Are you building or remodeling your home? Want to minimize your environmental impact? If you live in the Pacific Northwest, you may wish to consider the Build Local Alliance. This organization connects architects, property owners, contractors and lumber yards in what has been described as a “local-only supply chain.”
With the Build Local Alliance, potential buyers can find quality, sustainable reclaimed wood products. But even if “going green” is not a major goal of yours, you may still want to shop through the group to find high-end building materials at reasonable prices.
One of the founding partners of the Alliance, Peter Hayes observes:
“In the same way the local food movement is driven by quality, a lot of this is driven by builders and customers just wanting quality material. Its not necessarily about saving the Earth or a certain type of forestry. Its about a quality product.”
Reclaimed wood is the ultimate in recycling. Whether you purchase “new” wood from tree species that have been cleared for road work, other construction or industrial forests, or “old” wood that has been previously used for structures, its a way to efficiently re-use materials that may otherwise be discarded. In particular, the Build Local Alliance is focused on trees harvested from eco-friendly forest management. The concept is explained in this video:
With the Build Local Alliance, entities come together in a win-win approach to best serve everyone’s diverse needs. For example, Mr. Hayes is a timber land owner. He engages in ecological practices in managing his land, which include planting a diversity of species to protect water quality and wildlife habitat. When clearing maple trees from the property (commonly done in order to harvest commercial species), he then sells the wood to other members of the Alliance so that they can create gorgeous maple floors and cabinets with the reclaimed woods.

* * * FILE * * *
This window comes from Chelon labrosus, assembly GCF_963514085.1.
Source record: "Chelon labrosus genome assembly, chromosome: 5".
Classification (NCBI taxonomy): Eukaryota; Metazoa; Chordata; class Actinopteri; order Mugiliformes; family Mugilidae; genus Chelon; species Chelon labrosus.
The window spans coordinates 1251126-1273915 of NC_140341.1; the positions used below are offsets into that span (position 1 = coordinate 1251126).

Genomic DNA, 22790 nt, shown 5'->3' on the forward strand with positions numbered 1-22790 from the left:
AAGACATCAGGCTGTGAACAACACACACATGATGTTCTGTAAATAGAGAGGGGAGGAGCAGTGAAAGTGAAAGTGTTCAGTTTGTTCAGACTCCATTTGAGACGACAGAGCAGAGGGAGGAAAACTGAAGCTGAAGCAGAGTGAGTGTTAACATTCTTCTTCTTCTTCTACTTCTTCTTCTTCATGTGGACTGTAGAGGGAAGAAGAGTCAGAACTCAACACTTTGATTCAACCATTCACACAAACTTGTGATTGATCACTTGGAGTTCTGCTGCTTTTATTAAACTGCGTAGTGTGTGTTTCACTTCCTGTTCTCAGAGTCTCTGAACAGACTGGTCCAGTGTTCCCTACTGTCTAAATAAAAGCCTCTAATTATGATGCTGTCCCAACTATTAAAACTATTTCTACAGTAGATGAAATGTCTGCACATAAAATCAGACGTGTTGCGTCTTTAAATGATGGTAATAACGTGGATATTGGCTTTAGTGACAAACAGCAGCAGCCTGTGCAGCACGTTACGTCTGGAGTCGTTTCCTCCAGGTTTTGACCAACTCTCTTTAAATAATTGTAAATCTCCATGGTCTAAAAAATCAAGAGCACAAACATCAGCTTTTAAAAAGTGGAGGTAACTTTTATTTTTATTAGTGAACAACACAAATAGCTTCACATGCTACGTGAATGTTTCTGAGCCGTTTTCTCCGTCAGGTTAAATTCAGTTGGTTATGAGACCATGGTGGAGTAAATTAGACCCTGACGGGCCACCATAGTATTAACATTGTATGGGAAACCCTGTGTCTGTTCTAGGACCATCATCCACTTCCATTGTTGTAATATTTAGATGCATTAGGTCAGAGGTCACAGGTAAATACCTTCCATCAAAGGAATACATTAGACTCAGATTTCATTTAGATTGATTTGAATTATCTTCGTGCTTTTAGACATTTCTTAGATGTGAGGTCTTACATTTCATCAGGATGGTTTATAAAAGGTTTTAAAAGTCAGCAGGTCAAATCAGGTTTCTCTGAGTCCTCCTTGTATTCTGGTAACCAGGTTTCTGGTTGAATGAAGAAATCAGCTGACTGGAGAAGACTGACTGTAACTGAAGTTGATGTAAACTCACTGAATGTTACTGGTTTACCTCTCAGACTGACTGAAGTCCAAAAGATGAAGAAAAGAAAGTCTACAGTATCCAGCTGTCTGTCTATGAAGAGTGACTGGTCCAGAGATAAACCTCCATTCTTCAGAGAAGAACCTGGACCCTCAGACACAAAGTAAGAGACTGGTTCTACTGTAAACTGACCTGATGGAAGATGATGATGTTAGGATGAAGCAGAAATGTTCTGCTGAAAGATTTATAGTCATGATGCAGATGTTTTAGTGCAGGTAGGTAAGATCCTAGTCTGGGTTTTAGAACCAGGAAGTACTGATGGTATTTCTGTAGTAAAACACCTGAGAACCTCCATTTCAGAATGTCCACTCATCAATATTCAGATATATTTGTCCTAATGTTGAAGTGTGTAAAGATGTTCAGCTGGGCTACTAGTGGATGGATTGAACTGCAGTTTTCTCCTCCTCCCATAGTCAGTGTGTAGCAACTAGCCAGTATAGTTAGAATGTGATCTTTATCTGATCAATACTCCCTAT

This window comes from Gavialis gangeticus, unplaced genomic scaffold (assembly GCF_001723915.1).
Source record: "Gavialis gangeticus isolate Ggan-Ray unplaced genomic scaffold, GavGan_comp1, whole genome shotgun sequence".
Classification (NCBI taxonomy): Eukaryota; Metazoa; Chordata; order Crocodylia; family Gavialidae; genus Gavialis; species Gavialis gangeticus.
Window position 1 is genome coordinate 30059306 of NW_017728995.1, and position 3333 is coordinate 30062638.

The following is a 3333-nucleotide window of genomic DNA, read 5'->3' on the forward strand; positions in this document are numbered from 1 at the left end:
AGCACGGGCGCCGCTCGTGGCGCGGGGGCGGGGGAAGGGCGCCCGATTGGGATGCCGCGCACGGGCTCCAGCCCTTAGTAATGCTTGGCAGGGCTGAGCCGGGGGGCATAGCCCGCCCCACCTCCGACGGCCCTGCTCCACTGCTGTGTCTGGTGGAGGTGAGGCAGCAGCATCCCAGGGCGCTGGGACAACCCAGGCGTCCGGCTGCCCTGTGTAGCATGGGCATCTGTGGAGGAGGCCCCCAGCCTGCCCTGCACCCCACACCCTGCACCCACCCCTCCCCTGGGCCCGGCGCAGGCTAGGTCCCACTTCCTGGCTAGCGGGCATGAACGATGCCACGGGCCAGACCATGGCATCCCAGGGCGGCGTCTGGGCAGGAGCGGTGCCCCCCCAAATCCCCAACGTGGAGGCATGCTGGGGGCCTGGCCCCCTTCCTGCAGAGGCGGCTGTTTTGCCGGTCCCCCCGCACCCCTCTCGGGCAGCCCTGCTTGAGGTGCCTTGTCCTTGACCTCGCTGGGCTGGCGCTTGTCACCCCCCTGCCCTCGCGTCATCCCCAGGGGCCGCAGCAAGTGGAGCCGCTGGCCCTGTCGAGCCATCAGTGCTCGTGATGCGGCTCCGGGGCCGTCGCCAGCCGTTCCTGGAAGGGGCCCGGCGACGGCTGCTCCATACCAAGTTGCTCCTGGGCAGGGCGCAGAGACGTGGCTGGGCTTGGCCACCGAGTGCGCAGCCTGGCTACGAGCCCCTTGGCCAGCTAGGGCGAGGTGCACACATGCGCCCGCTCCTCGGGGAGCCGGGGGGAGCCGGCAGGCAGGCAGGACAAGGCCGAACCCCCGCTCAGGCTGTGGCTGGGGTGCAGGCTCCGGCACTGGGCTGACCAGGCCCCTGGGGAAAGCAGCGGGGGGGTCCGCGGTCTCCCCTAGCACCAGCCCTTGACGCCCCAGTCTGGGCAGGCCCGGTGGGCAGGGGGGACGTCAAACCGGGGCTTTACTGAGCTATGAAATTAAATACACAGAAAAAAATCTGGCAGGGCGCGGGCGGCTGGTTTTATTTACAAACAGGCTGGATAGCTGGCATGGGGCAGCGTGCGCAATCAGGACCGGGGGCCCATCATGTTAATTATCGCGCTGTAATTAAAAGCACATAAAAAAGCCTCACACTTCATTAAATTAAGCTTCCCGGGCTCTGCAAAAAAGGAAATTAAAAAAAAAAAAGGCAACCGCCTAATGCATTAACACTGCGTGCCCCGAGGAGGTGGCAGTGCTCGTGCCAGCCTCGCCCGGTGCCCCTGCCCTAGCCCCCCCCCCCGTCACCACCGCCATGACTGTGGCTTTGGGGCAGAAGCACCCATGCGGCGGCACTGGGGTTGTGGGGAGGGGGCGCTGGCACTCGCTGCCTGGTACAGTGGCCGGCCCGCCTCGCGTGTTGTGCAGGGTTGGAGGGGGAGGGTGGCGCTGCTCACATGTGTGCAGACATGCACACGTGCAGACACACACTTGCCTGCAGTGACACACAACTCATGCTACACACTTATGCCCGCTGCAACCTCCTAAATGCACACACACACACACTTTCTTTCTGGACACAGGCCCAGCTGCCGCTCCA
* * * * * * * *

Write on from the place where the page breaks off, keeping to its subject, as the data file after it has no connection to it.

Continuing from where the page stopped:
There is also a sense of pride of using local products in your home construction. The Build Local Alliance aims to connect customers to local wood sources without the necessity of making a special order. For this reason, you’ll have to live in California, Oregon or Washington to participate – unless and until similar organizations are created in other areas of the country. With local wood, much like the local food movement, you know that your lumber has not traveled thousands of miles before sale.
You can expect to pay about 5-25% more for sustainable wood products locally grown or certified by the Forest Stewardship Council (FSC certified). But with increasing efficiency in production, costs will come down. And, even with today’s economic climate, there is a large demand for locally-grown, sustainable homebuilding materials.
The members of the Build Local Alliance hope that one day, it will be as common practice to look for a locally grown 2X4 as it is to shop for locally grown tomatoes. Those that are already doing so agree that its a small price to pay in order to support responsible forestry and local businesses.